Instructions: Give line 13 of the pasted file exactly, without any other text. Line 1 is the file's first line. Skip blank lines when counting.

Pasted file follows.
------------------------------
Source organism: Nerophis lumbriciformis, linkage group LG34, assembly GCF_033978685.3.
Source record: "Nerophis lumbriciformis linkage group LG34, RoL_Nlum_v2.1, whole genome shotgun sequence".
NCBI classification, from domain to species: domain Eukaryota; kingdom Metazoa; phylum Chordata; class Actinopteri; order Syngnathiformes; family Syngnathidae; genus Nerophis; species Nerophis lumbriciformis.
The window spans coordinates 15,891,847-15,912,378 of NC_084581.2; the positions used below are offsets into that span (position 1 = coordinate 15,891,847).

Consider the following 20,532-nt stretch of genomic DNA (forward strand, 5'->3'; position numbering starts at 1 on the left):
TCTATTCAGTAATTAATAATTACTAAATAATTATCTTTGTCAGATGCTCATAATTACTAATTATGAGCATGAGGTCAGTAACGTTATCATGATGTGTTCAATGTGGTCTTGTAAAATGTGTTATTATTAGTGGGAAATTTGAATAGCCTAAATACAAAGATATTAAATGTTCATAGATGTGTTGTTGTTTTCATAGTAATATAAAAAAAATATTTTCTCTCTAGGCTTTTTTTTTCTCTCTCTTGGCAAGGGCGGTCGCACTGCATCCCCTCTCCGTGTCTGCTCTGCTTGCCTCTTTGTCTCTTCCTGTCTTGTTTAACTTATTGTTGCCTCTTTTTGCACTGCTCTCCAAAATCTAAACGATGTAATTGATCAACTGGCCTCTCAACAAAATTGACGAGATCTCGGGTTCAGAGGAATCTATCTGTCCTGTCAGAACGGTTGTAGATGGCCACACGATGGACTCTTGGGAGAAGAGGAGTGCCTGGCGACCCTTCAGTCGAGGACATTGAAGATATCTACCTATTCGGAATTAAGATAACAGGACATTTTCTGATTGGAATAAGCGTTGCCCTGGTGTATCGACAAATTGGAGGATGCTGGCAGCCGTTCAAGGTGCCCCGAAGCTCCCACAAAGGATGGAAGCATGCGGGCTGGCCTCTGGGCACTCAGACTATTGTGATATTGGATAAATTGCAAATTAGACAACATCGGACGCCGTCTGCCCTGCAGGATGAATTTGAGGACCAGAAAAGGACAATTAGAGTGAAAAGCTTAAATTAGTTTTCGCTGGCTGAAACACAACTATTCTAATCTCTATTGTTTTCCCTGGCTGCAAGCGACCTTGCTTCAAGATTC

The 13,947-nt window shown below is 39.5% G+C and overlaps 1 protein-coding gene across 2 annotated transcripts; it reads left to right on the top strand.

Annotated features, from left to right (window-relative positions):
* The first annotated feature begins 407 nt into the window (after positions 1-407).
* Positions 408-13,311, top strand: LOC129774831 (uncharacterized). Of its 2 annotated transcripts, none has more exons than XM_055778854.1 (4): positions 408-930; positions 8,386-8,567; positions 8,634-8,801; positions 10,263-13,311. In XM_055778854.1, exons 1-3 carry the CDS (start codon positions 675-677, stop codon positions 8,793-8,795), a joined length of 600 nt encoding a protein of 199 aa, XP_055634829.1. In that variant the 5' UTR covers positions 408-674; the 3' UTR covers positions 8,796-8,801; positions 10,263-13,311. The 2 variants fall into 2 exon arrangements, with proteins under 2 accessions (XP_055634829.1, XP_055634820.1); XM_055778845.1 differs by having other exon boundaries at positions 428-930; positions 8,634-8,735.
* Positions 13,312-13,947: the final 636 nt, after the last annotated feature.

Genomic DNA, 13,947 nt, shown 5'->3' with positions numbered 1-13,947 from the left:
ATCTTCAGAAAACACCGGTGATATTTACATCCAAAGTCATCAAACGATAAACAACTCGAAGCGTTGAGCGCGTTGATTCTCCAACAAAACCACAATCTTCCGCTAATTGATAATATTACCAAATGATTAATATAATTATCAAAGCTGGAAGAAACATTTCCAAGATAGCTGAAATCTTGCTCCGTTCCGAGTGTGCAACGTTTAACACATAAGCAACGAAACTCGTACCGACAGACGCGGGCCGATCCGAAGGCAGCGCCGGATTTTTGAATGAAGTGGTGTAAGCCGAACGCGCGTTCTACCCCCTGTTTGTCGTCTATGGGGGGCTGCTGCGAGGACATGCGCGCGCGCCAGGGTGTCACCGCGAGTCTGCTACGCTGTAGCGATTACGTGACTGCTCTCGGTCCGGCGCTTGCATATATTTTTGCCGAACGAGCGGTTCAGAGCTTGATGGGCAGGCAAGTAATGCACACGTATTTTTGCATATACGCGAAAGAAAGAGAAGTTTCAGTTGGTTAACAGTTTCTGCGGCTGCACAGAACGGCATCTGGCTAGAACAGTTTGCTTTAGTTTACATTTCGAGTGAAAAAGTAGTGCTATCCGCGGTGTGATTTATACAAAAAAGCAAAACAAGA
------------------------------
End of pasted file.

ATCTTCAGAAAACACCGGTGATATTTACATCCAAAGTCATCAAACGATAAACAACTCGAAGCGTTGAGCGCGTTGATTCTCCAACAAAACCACAATCTTCCGCTAATTGATAATATTACCAAATGATTAATATAATTATCAAAGCTGGAAGAAACATTTCCAAGATAGCTGAAATCTTGCTCCGTTCCGAGTGTGCAACGTTTAACACATAAGCAACGAAACTCGTACCGACAGACGCGGGCCGATCCGAAGGCAGCGCCGGATTTTTGAATGAAGTGGTGTAAGCCGAACGCGCGTTCTACCCCCTGTTTGTCGTCTATGGGGGGCTGCTGCGAGGACATGCGCGCGCGCCAGGGTGTCACCGCGAGTCTGCTACGCTGTAGCGATTACGTGACTGCTCTCGGTCCGGCGCTTGCATATATTTTTGCCGAACGAGCGGTTCAGAGCTTGATGGGCAGGCAAGTAATGCACACGTATTTTTGCATATACGCGAAAGAAAGAGAAGTTTCAGTTGGTTAACAGTTTCTGCGGCTGCACAGAACGGCATCTGGCTAGAACAGTTTGCTTTAGTTTACATTTCGAGTGAAAAAGTAGTGCTATCCGCGGTGTGATTTATACAAAAAAGCAAAACAAGA